11 Test and environmental conditions........................................... 405
11.1 Disturbance tests.........................................................................................405
11.2 Electrical safety tests...................................................................................406
11.3 Mechanical tests..........................................................................................407
11.4 Environmental tests.....................................................................................407
11.5 Environmental conditions............................................................................ 408
11.6 Casing......................................................................................................... 409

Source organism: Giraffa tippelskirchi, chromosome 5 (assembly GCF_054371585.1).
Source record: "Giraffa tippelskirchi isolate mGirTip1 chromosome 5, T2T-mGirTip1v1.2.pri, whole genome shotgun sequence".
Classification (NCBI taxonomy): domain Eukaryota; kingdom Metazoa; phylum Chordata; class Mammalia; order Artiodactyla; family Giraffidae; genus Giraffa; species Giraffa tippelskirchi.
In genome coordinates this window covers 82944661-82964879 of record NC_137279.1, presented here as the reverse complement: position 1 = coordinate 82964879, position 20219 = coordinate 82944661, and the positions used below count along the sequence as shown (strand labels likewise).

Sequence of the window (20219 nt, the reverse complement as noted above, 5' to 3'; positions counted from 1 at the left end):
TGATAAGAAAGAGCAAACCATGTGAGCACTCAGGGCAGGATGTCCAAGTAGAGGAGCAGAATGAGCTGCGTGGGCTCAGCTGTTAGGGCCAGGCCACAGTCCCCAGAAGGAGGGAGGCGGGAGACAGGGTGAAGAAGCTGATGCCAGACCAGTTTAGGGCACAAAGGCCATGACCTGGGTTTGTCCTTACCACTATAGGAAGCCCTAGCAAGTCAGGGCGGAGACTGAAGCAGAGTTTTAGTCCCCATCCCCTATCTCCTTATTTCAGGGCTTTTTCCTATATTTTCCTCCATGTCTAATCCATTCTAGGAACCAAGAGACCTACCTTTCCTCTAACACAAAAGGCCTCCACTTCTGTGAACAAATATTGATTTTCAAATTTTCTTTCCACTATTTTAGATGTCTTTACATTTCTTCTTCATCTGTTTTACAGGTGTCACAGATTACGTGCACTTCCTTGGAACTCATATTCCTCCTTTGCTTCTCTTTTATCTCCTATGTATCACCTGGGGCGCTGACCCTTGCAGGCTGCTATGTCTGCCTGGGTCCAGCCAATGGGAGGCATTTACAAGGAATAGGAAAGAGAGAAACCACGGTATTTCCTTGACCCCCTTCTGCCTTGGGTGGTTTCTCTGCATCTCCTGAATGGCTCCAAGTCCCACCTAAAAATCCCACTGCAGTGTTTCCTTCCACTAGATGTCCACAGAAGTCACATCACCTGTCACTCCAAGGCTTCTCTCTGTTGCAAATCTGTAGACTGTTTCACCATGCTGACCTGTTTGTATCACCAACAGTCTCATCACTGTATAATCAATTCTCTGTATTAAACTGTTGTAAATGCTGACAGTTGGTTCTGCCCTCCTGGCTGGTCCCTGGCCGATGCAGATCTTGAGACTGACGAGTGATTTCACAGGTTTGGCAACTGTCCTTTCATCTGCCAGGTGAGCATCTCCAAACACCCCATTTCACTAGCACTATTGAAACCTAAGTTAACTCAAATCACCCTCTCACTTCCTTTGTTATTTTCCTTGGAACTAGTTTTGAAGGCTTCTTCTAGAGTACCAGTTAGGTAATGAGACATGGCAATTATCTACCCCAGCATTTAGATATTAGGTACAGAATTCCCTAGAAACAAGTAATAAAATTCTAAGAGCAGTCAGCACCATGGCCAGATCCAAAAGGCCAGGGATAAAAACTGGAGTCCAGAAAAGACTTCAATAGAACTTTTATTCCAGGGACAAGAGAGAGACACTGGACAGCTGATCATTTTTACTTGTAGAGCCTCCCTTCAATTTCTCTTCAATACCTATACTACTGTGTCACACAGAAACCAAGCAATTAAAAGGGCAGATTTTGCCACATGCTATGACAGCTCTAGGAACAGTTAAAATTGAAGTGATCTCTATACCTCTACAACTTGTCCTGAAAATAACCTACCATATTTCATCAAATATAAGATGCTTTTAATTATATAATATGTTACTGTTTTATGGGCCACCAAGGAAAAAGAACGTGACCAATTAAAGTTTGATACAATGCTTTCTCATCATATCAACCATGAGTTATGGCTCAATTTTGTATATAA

12 Maintenance.............................................................................410
12.1 Preventive maintenance............................................................................. 410
12.2 Periodic testing............................................................................................411
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12.3 Hardware cleaning...................................................................................... 411
12.4 System status messages............................................................................ 411
12.5 Spare parts..................................................................................................411
12.6 Self-supervision...........................................................................................411
12.6.1 Diagnostics....................................................................................... 413